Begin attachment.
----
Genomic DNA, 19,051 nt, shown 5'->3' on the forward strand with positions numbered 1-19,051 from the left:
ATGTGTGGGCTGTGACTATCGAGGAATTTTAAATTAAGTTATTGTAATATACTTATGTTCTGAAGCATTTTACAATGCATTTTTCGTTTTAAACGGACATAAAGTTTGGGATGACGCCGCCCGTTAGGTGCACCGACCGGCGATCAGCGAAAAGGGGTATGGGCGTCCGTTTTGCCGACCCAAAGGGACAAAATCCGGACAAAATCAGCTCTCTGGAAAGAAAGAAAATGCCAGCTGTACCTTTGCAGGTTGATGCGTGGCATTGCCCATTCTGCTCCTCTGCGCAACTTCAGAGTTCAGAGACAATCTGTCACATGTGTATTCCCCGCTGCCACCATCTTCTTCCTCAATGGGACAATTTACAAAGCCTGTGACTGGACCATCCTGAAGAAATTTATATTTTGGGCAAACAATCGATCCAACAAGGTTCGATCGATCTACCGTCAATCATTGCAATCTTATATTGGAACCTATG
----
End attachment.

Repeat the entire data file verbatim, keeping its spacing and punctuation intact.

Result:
Genomic DNA, 19,051 nt, shown 5'->3' on the forward strand with positions numbered 1-19,051 from the left:
ATGTGTGGGCTGTGACTATCGAGGAATTTTAAATTAAGTTATTGTAATATACTTATGTTCTGAAGCATTTTACAATGCATTTTTCGTTTTAAACGGACATAAAGTTTGGGATGACGCCGCCCGTTAGGTGCACCGACCGGCGATCAGCGAAAAGGGGTATGGGCGTCCGTTTTGCCGACCCAAAGGGACAAAATCCGGACAAAATCAGCTCTCTGGAAAGAAAGAAAATGCCAGCTGTACCTTTGCAGGTTGATGCGTGGCATTGCCCATTCTGCTCCTCTGCGCAACTTCAGAGTTCAGAGACAATCTGTCACATGTGTATTCCCCGCTGCCACCATCTTCTTCCTCAATGGGACAATTTACAAAGCCTGTGACTGGACCATCCTGAAGAAATTTATATTTTGGGCAAACAATCGATCCAACAAGGTTCGATCGATCTACCGTCAATCATTGCAATCTTATATTGGAACCTATG